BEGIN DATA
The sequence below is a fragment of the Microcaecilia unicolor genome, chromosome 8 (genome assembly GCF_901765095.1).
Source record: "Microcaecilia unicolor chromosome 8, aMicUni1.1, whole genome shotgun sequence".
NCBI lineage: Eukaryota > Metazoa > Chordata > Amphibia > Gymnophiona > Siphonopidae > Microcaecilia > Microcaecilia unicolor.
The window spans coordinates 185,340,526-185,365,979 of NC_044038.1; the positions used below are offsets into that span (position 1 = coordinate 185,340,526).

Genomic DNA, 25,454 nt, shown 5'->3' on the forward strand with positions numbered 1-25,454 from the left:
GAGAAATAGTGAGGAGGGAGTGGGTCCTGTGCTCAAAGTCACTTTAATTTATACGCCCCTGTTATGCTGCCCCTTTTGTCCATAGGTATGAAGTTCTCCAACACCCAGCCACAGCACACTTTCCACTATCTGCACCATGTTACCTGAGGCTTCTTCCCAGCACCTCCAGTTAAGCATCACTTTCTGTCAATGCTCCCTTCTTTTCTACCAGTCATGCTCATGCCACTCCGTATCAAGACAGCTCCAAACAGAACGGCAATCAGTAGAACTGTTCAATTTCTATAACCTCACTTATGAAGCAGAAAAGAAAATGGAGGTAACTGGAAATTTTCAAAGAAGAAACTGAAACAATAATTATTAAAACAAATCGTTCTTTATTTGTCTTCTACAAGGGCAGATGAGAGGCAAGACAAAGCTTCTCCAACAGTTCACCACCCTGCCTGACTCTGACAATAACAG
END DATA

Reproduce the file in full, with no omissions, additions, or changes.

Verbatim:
The sequence below is a fragment of the Microcaecilia unicolor genome, chromosome 8 (genome assembly GCF_901765095.1).
Source record: "Microcaecilia unicolor chromosome 8, aMicUni1.1, whole genome shotgun sequence".
NCBI lineage: Eukaryota > Metazoa > Chordata > Amphibia > Gymnophiona > Siphonopidae > Microcaecilia > Microcaecilia unicolor.
The window spans coordinates 185,340,526-185,365,979 of NC_044038.1; the positions used below are offsets into that span (position 1 = coordinate 185,340,526).

Genomic DNA, 25,454 nt, shown 5'->3' on the forward strand with positions numbered 1-25,454 from the left:
GAGAAATAGTGAGGAGGGAGTGGGTCCTGTGCTCAAAGTCACTTTAATTTATACGCCCCTGTTATGCTGCCCCTTTTGTCCATAGGTATGAAGTTCTCCAACACCCAGCCACAGCACACTTTCCACTATCTGCACCATGTTACCTGAGGCTTCTTCCCAGCACCTCCAGTTAAGCATCACTTTCTGTCAATGCTCCCTTCTTTTCTACCAGTCATGCTCATGCCACTCCGTATCAAGACAGCTCCAAACAGAACGGCAATCAGTAGAACTGTTCAATTTCTATAACCTCACTTATGAAGCAGAAAAGAAAATGGAGGTAACTGGAAATTTTCAAAGAAGAAACTGAAACAATAATTATTAAAACAAATCGTTCTTTATTTGTCTTCTACAAGGGCAGATGAGAGGCAAGACAAAGCTTCTCCAACAGTTCACCACCCTGCCTGACTCTGACAATAACAG